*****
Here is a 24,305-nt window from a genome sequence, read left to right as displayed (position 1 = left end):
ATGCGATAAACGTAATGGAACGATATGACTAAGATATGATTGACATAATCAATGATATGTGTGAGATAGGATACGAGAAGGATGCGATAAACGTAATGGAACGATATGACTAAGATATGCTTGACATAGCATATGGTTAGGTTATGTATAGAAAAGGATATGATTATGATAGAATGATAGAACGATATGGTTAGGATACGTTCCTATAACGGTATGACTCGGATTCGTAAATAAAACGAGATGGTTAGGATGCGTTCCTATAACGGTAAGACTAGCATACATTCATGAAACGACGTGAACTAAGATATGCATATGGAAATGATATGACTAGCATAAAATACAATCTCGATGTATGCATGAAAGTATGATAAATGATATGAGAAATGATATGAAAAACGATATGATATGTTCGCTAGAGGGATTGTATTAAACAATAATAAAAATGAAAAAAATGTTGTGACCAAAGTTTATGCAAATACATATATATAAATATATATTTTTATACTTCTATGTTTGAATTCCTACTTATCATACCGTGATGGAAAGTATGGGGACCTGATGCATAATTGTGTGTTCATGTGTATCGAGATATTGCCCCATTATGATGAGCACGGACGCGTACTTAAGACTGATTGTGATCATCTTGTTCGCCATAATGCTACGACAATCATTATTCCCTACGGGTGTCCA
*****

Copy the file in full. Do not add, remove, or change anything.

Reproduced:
Here is a 24,305-nt window from a genome sequence, read left to right as displayed (position 1 = left end):
ATGCGATAAACGTAATGGAACGATATGACTAAGATATGATTGACATAATCAATGATATGTGTGAGATAGGATACGAGAAGGATGCGATAAACGTAATGGAACGATATGACTAAGATATGCTTGACATAGCATATGGTTAGGTTATGTATAGAAAAGGATATGATTATGATAGAATGATAGAACGATATGGTTAGGATACGTTCCTATAACGGTATGACTCGGATTCGTAAATAAAACGAGATGGTTAGGATGCGTTCCTATAACGGTAAGACTAGCATACATTCATGAAACGACGTGAACTAAGATATGCATATGGAAATGATATGACTAGCATAAAATACAATCTCGATGTATGCATGAAAGTATGATAAATGATATGAGAAATGATATGAAAAACGATATGATATGTTCGCTAGAGGGATTGTATTAAACAATAATAAAAATGAAAAAAATGTTGTGACCAAAGTTTATGCAAATACATATATATAAATATATATTTTTATACTTCTATGTTTGAATTCCTACTTATCATACCGTGATGGAAAGTATGGGGACCTGATGCATAATTGTGTGTTCATGTGTATCGAGATATTGCCCCATTATGATGAGCACGGACGCGTACTTAAGACTGATTGTGATCATCTTGTTCGCCATAATGCTACGACAATCATTATTCCCTACGGGTGTCCA